Spain's female Wyatt Earp in the dock: Marbella's anti-corruption judge has made enemies on the Costa del Crime. Phil Davison reports

FOR Blanca Esther Diez, a 31- year-old judge from Marbella, tomorrow's will be her toughest case and the outcome is out of her hands. The judge will be in the dock, challenged by a system she has fought to prove is riddled with corruption.

Formally, she is charged with dereliction of duty and revealing details of a case. If found guilty, she would be the first judge condemned on such charges in Spain's modern history. That could mean two months in jail, suspension for three years and a fine of 100 million pesetas (nearly pounds 500,000 ). Her Marbella home has already been 'embargoed' - held as collateral - to cover the possible costs of the trial.

Effectively, someone is trying to run her out of town. When Judge Diez, from the northern Asturias region, then only 27, hit Marbella four years ago, it was as though a young female Wyatt Earp had blown in to clean up the town. Thousands of Marbellans have marched in her support and five leading citizens are approaching one month on hunger strike, demanding an end to judicial corruption.

'The Spanish Inquisition continues, quite literally,' said one of the hunger strikers, a retired businessman, Fernando Rosado, 62. 'Justice in Spain is the best money can buy. There must be some honourable judges but they are cowards. By being cowardly, they're protecting the corrupt.'

For once, when the British tabloid press refer to the Costa del Sol with their favoured Costa del Crime headlines, they are not wrong. British, Italian, Arab and other high- flying criminals, live and operate here in style, flaunting their wealth with large yachts at the nearby Puerto Banus marina. Judge Diez believes she has found out some of the reasons why.

She compiled dossiers that she said linked former judicial officials here with the Sicilian Santapaola Mafia clan. Her dossiers suggested illegal laundering of Italian Mafia money through the purchase of art works, antiques and, especially, property.

Based on investigation of past cases and judgements, as well as sworn statements from witnesses who wrote to her supporting her anti-corruption stand, Judge Diez's dossier centred on one of Marbella's most influential figures, a former judicial official called Juan Ramirez. Mr Ramirez's exact profession has never been clear, but he worked in the local courts and often acted as a legal adviser to accused persons.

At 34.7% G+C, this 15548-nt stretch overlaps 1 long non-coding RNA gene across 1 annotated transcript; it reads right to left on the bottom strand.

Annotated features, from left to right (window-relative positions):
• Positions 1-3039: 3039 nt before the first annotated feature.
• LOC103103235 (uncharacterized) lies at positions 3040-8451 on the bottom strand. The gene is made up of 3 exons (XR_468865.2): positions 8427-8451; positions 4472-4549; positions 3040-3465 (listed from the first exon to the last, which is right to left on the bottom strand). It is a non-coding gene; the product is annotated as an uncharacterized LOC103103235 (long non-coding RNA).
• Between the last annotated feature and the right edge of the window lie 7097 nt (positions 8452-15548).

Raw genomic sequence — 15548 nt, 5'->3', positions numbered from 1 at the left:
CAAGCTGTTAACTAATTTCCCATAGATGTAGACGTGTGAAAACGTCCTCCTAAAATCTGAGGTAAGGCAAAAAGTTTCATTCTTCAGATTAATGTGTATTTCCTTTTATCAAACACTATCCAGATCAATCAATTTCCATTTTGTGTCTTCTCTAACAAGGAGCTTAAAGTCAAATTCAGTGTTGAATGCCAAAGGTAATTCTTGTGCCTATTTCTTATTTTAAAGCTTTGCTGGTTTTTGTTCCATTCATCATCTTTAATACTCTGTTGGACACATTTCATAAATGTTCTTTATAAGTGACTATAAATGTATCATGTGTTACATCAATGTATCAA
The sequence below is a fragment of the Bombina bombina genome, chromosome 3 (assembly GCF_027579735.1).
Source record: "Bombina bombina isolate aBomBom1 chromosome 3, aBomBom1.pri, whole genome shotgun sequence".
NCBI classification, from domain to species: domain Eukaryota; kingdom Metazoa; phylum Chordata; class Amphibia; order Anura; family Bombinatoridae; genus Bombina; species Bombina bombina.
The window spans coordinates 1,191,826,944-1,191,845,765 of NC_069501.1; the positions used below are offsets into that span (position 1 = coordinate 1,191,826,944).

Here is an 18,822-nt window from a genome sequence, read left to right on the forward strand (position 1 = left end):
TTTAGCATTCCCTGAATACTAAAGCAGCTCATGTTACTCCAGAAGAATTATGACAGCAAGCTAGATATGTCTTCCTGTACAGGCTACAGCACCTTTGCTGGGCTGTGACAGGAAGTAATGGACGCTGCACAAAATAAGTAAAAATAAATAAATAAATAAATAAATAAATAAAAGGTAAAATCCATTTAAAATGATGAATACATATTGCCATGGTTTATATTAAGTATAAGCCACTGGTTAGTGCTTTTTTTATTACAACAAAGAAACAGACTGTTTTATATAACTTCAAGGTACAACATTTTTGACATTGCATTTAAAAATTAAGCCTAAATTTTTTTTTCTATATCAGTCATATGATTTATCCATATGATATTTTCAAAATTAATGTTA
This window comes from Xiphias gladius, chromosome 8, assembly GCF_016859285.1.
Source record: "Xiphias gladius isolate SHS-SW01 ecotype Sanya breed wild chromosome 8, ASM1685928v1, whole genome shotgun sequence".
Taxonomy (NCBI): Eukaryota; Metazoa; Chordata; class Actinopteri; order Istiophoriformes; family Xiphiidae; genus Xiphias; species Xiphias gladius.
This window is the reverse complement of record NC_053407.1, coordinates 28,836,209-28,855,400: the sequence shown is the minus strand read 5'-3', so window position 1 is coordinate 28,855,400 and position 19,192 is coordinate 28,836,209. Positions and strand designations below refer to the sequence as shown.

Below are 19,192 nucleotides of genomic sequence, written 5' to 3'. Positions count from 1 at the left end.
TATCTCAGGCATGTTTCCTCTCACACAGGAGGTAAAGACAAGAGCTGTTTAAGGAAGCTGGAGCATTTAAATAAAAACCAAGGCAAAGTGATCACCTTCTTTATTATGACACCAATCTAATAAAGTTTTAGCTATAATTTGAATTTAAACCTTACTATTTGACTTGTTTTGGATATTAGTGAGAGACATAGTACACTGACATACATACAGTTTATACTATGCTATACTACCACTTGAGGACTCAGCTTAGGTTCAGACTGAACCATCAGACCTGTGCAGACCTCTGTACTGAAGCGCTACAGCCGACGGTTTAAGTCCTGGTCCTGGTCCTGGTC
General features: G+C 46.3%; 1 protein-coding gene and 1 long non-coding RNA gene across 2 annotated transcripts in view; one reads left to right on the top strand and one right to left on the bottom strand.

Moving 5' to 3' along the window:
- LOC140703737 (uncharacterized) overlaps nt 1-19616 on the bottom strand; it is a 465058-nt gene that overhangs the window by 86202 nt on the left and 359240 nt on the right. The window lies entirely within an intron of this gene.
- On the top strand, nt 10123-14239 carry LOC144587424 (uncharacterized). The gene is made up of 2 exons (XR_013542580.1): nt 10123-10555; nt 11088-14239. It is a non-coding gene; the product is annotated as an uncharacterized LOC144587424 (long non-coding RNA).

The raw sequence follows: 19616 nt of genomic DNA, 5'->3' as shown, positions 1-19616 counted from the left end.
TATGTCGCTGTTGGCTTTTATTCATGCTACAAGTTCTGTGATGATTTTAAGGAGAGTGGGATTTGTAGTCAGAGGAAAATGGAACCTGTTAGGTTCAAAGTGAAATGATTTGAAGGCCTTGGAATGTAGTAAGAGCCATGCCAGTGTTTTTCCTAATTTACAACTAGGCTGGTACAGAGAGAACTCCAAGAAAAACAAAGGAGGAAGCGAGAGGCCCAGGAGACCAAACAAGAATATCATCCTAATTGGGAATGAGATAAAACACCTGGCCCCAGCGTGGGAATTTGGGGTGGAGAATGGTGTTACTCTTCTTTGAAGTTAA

Mr Ramirez, in his sixties and known to some business associates as 'el flaco' (Skinny), is also the father of one of Ms Diez's fellow Marbella judges, Pilar Ramirez, and of a local lawyer, Juan Carlos Ramirez. Judge Diez's lawyer, Luis Bertelli, contends that, under Spanish law, such family ties are illegal in a town of fewer than 10 judges. Marbella has seven judges, including Ms Diez. Mr Bertelli also says Mr Ramirez has acted as a lawyer illicitly since, according to Mr Bertelli, he has no qualifications.

Mr Ramirez has long been a friend of Carmen Proetta, 50, a resident of San Pedro de Alcantara, near Marbella, and the key witness in the 1988 SAS killing of three IRA terrorists. Ms Proetta has said she acted as an interpreter for Mr Ramirez in cases involving Britons.

Acting on witnesses' allegations, Judge Diez ordered Mr Ramirez's phone legally 'bugged' in January last year. She later ordered him jailed in 'preventive detention' pending trial, on suspicion of involvement in the fraudulent sale of a Marbella casino.

After two months inside, another judge - not his daughter - ordered Mr Ramirez freed without bail. Mr Ramirez made a formal complaint against Judge Diez, a move that automatically led to her suspension and tomorrow's trial. He accused her of dereliction of duty and of revealing details of his case. She denies both accusations, saying Mr Ramirez and corrupt colleagues are trying to get her off their patch.

According to Mr Bertelli, the phone tap revealed a close friendship between Mr Ramirez and Jose-Luis Manzanares, vice-president of Spain's General Council of Judicial Power, the legal watchdog body appointed by parliament.

That relationship has turned the judge's trial into an event of national importance.

(Photograph omitted)

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